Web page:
Getting Gender on the Training Agenda
“It’s a challenge to get trainees released for gender training. Both bosses and journalists want more practical courses,” said the Executive Director of a training centre in Vietnam. This comment came at a time when the #MeToo movement was still making headlines worldwide.
For the two British media trainers who came to Bangkok to train South East Asian trainers in gender – the topic was even more pertinent – reports about the gender pay gap in major UK companies and organisations, including the BBC were dominating the news.
The money argument was suggested as a way of getting media house owners and heads to take notice of gender equality in content. Ignore half of your potential audience at your peril.
For the rest of the fifteen participants from Cambodia, Laos, Myanmar and Vietnam, some had already delivered gender training and others were completely new to the topic.
Sovannara Chan from Cambodia said his father had wanted boys rather than girls because the groom’s family has to pay a dowry and the groom often has to live with his bride’s family. However, Sovannara conceded that gender inequality was particularly strong in the countryside where women worked in the fields but men were still head of the family and household.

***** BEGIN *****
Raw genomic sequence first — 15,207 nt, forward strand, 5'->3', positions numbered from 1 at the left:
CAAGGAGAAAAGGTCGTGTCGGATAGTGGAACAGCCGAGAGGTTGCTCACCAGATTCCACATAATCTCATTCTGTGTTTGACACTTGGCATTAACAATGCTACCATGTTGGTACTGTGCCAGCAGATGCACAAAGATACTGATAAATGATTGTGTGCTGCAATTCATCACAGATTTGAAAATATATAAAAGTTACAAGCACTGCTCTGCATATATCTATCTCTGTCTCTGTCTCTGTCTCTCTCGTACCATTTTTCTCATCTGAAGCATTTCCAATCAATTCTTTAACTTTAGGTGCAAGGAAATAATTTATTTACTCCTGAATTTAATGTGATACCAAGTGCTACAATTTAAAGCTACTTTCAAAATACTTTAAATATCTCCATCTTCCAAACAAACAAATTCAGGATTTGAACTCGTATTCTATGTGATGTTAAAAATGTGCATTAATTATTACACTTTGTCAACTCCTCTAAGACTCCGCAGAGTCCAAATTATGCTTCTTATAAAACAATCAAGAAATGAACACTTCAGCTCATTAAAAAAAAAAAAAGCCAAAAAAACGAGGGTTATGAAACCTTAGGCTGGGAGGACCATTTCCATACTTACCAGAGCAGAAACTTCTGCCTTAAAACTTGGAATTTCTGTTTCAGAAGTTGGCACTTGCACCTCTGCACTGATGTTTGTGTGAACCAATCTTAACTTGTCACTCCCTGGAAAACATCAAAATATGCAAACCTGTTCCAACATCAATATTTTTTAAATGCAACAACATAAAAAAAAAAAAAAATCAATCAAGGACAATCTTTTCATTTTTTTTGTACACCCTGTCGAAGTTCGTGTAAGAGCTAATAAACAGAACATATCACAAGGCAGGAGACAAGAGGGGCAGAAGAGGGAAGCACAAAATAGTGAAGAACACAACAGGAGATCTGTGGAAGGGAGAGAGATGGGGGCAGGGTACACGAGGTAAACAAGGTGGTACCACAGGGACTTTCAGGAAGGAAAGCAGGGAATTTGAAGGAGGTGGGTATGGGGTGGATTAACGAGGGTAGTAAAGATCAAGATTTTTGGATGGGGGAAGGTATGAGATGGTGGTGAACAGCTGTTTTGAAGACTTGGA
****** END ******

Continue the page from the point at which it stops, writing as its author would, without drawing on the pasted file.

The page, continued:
Thach Mai Huong, Executive Director of the Online Archive and Press Assistance Centre in Vietnam didn’t consider her top job as a triumph for gender equality rather, she said, it was an indication that training is considered women’s work.
Two trainers from Myanmar said they had carried out two gender workshopslast year. Getting participants hadn’t been a problem because they usually carried out thematic trainings. Su Myat Wai and Aye Aye Zin said they were going to blend their previous experience with what they had learnt in this 5-day workshop and wanted to combine their new knowledge with more interactive and lively activities.
With women prominent in training and armed with new skills, knowledge and enthusiasm there is every reason to expect gender to take its place on the news and training agenda in South East Asia over the coming months.
Freelance Journalism and Media Trainer